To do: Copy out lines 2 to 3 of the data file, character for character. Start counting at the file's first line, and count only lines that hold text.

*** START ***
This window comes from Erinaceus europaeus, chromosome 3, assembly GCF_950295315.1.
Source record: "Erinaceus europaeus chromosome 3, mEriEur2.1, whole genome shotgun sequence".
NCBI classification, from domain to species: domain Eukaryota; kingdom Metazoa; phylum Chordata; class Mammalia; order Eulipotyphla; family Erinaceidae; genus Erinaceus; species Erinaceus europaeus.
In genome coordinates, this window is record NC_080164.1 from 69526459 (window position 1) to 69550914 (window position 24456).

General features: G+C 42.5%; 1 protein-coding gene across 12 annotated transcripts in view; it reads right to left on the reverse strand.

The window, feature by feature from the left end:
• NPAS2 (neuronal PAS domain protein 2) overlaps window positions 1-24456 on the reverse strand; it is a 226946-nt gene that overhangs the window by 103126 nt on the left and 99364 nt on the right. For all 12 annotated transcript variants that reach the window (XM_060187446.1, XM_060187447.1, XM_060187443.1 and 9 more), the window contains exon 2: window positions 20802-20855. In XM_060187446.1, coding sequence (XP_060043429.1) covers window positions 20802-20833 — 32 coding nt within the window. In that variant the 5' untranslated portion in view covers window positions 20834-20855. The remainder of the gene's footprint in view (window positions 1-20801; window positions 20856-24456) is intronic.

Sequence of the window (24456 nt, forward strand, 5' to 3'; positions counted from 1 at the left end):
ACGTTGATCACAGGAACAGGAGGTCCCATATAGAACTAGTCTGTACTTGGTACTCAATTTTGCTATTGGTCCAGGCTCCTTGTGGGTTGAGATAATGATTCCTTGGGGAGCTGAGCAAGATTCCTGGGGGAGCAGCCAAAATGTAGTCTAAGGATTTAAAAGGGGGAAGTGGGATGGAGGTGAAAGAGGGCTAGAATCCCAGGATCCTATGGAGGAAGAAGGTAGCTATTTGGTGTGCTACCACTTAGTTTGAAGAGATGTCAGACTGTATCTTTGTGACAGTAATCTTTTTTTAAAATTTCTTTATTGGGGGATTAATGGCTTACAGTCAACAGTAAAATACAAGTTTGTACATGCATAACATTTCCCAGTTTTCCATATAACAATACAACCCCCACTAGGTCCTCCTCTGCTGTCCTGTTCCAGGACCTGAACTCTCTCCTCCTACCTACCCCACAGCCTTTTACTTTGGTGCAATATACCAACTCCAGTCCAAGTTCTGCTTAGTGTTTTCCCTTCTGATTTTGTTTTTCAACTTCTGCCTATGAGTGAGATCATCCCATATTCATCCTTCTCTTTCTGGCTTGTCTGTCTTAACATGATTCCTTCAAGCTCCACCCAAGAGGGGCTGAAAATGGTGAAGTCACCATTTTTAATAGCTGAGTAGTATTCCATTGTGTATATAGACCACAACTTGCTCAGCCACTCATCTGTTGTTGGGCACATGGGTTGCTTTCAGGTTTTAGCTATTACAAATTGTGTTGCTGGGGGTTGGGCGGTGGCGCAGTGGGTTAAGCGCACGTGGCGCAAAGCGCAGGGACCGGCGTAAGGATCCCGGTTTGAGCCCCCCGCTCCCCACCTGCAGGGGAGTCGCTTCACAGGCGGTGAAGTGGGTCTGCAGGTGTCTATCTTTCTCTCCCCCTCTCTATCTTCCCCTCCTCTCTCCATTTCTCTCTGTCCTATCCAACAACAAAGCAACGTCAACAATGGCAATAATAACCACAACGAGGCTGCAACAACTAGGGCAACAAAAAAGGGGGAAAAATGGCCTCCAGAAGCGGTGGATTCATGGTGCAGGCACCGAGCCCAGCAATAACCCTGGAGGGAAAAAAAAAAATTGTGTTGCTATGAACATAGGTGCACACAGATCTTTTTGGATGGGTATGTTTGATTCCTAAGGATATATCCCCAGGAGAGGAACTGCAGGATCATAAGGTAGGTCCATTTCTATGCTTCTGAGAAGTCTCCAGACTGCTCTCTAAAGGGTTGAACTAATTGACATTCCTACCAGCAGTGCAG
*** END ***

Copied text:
Source record: "Erinaceus europaeus chromosome 3, mEriEur2.1, whole genome shotgun sequence".
NCBI classification, from domain to species: domain Eukaryota; kingdom Metazoa; phylum Chordata; class Mammalia; order Eulipotyphla; family Erinaceidae; genus Erinaceus; species Erinaceus europaeus.